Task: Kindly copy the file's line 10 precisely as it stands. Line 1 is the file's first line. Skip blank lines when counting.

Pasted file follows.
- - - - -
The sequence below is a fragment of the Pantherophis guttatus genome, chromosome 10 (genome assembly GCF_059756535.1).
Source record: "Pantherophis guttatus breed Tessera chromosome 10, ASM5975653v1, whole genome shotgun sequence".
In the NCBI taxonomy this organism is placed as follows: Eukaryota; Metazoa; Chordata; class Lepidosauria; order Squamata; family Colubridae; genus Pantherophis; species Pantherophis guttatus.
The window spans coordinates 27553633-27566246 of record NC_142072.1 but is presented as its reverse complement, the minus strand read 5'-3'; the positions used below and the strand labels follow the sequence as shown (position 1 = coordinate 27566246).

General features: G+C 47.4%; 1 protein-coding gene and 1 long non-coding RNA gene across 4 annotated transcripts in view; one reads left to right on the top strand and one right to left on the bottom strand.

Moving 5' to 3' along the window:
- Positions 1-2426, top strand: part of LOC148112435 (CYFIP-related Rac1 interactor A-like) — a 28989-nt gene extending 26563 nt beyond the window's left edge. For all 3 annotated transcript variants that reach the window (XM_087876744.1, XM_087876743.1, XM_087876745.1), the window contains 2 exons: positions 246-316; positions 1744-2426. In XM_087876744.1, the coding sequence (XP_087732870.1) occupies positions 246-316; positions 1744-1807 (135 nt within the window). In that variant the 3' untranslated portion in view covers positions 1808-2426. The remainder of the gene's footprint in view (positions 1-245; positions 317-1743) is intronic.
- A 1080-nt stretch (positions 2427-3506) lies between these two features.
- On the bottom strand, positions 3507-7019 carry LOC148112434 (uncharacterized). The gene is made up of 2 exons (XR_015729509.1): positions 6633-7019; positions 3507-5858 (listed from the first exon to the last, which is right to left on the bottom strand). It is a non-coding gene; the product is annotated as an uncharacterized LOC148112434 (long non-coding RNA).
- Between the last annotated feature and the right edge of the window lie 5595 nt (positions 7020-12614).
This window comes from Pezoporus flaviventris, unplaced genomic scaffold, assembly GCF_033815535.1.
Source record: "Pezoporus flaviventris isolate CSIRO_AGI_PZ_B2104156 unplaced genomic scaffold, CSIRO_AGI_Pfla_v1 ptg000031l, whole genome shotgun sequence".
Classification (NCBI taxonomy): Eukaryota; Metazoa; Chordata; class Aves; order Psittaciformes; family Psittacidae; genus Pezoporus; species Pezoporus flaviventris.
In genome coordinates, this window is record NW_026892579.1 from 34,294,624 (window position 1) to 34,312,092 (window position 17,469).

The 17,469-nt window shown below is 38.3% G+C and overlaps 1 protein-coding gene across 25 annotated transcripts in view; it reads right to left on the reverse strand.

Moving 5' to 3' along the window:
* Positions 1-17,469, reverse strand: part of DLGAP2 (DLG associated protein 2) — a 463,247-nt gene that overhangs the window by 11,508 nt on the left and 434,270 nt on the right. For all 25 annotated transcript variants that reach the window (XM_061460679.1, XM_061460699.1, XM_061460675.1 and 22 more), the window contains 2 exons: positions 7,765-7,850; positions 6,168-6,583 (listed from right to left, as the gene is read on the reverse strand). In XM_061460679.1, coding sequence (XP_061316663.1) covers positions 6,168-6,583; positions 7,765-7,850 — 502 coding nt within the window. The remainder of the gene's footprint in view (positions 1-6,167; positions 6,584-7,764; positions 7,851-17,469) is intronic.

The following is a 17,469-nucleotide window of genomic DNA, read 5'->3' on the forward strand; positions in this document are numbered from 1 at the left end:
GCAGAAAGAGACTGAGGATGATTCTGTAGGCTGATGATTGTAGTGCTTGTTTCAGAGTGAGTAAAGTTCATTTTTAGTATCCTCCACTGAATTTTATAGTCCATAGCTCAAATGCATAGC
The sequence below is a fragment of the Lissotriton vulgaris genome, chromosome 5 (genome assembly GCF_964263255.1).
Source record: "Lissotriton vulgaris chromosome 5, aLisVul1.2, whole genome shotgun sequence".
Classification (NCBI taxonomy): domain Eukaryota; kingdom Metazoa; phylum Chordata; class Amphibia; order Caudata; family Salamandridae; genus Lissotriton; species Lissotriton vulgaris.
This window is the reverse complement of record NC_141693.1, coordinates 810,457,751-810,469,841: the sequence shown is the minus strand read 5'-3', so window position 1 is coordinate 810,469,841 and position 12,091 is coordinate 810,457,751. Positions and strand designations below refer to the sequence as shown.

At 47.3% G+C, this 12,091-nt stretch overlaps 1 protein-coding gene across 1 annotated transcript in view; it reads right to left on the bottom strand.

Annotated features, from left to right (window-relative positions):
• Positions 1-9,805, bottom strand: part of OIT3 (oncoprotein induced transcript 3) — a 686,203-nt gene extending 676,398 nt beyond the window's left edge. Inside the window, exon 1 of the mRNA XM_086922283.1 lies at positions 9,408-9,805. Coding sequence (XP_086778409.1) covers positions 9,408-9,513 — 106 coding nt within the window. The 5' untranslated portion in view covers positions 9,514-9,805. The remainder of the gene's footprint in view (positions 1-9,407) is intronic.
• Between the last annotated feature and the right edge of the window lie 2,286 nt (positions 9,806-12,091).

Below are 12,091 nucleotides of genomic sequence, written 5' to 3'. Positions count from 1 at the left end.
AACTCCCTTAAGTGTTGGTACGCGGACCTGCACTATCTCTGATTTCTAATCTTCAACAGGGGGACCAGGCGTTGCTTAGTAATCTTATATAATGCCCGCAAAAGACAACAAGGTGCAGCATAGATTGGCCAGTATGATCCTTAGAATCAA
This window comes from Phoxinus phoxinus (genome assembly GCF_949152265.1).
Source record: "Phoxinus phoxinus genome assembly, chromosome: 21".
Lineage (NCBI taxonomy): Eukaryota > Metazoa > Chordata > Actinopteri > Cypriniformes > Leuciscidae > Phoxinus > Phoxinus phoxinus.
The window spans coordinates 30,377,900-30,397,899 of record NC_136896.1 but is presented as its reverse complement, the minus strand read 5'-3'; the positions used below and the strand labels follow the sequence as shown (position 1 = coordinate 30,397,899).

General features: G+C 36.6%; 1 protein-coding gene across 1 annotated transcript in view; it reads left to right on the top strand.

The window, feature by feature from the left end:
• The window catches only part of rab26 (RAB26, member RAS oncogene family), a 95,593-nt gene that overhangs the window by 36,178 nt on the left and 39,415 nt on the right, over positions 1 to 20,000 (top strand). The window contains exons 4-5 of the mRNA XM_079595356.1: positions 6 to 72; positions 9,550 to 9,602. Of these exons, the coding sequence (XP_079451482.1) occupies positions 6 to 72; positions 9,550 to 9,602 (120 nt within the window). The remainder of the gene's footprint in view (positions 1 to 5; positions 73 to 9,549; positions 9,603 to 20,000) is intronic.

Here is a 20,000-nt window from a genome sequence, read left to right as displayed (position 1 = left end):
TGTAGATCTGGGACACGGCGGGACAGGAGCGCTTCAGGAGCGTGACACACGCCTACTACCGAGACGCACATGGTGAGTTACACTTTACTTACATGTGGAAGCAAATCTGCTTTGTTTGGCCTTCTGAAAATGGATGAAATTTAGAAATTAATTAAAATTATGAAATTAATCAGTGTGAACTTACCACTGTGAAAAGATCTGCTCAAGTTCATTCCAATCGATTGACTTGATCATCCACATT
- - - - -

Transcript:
- Between the last annotated feature and the right edge of the window lie 5595 nt (positions 7020-12614).